50 Cent faces hurdles bigger than Kanye West as he releases third album

By Nekesa Mumbi Moody

NEW YORK – If you want a sense of how stressful it’s been for 50 Cent to release his third album, just look at the CD cover.

Whereas his first two albums featured portraits that exuded confidence and authority – a rippling torso coupled with a menacing glare – 50’s new album out Tuesday, “Curtis,” shows a seemingly frustrated 50, hands on his head, an extreme close-up accenting his furrowed brow.

“This has been such an unpleasant process,” 50 admits during an interview, a bit wearily.

At times, it’s been a downright unfriendly process as well. First he had to deal with a lackluster response to the album’s first singles, including the “Candy Shop” sound-alike “Amusement Park” that drew yawns from radio. Then his record label, Interscope, pushed back the release date from summer to fall amid battles over promotion.

Finally, there have been whispers – getting louder by the day – that the streets are growing tired of their favorite bullet-scarred, tough-talking antihero. A direct challenge from critical darling Kanye West, whose album “Graduation” also drops Tuesday, only served to fuel rumors that the mighty 50’s global empire is vulnerable.

Still, despite all the setbacks, 50 isn’t about to cede his position as rap’s reigning sales king, to Kanye or anyone else. When asked if he’s suffering from a backlash of sorts, he readily acknowledges it – and just as easily dismisses it.

“That’s exactly what I’m experiencing. Like right now, they’re anti-Beyonce,” he says of hip-hop’s fickle fans. “But we don’t have a replacement for Beyonce. … and we don’t have a replacement for 50 Cent. Until they can find an artist that builds the same consistency … they better stick with what they got before they be stuck with nothin’!”

Given 50’s past spectacular success, it’s hard to fault his bravado. He debuted in 2003 with “Get Rich or Die Tryin’,” which sold a stunning seven million copies. Two years later, his “Massacre” sold 1.1 million the first week alone, and went on to sell approximately five million.

His victories didn’t stop at records. The charismatic New York rapper launched a G-Unit record label, which had top selling debuts from entourage members like Lloyd Banks, and G-Unit clothes, which have adorned everything from baby tees to backpacks. He also became a mogul with deals like a Vitamin Water endorsement and street lit book franchise, and starred in several movies, including his own autobiographical flick.

“He’s transcended just rap or hip-hop,” says Stephen Hill, an executive vice president at BET. “He’s a businessman, he’s head of a G-Unit brand … He’s incredibly smart as well as being incredibly connected to the street.”

But the run-up to “Curtis” hinted at his first possible stumble. This spring, the singles began to hit radio – but they did not become instant hits, or hits at all. “Straight to the Bank” and “Amusement Park” never resonated with fans and were considered disappointments – though in 50’s eyes, they were still successes.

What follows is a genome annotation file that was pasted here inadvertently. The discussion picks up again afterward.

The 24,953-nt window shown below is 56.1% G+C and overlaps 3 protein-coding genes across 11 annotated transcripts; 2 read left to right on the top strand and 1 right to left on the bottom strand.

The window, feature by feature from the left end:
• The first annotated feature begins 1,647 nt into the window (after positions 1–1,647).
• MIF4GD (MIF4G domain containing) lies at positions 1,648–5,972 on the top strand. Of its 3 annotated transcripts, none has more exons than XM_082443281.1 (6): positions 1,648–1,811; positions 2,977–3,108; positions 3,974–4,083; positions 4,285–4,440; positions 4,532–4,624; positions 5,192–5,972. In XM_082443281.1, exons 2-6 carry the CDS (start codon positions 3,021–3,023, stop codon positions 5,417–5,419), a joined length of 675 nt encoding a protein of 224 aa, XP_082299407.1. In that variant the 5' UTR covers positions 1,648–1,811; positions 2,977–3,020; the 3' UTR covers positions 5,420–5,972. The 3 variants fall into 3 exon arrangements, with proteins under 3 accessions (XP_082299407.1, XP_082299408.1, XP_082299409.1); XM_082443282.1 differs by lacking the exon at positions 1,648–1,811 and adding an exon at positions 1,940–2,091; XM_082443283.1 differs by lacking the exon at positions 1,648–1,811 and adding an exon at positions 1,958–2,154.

“It’s tough, because when I release records that they would consider a hit record for another artist … for me they go, ‘it was a lukewarm response,'” says the rapper as he sits in a huge Manhattan loft that serves as a showcase for his G-Unit apparel.

“In the history of entertainment, they build entertainers in order to destroy them, I think they were giving me resistance period.”

Yet later, in the rare admission of a misstep, he says: “I guess it’s just timing. … I had the records, I just launched the wrong ones at the wrong time.”

The single “I Get Money” is turning out to be the right single at the right time. The street anthem has garnered a huge buzz, even if it hasn’t been a massive radio hit yet.

“This is the song that has connected, this is the first song that he’s put out that has gotten the reaction that he expects from a 50 record,” says Hill. “If you’ve been in a club when it gets on, if you’re not headed to the dance floor please get out of the way, because there will be a stampede.”

50 is looking for a similar reaction in record stores. To that end, the album is jam-packed with mainstream pop artists, a first for him, including collaborations with Justin Timberlake, Robin Thicke, Mary J. Blige and even Nicole Scherzinger from the Pussycat Dolls. Looking at those names on a 50 Cent disc, some might wonder whether the man whose trademark is gritty anthems punctuated by the sound of gunshots had gone too pop.

50 understands the concern, but says such fears are unfounded given the presence of such songs as “My Gun Go Off,” “I Still Kill” and “Fully Loaded Clip.”

“If you went just by the features you would think this is a total different record, you would think it was an R&B; record, but … it still has the aggressive content you would expect from a 50 Cent record, it’s just done from a different context,” he explains. “Creatively I’m in a space where I’m secure enough to try something different.”

While it may be a creative departure, in many ways it’s commercially calculated. When he talks about his collaboration with Thicke, rather than discuss it musically, he plays up reaching a different commercial audience that’s actually buying records. Ever the businessman, 50 strategizes about the dwindling recording industry and how he’s adjusting to an imploding market: “I don’t think I can ever actually, legitimately have expectations of selling 12 million records again, and that window is closing as we go,” he says with a chuckle.

But as long as he continues to put out records, he still expects to be king.

“I think I’ll be on the roof based on whatever the possibilities are based on the consistency of the material I’ve delivered from the past up until this point,” he says. “There ain’t nobody else (for me to) actually compete with.”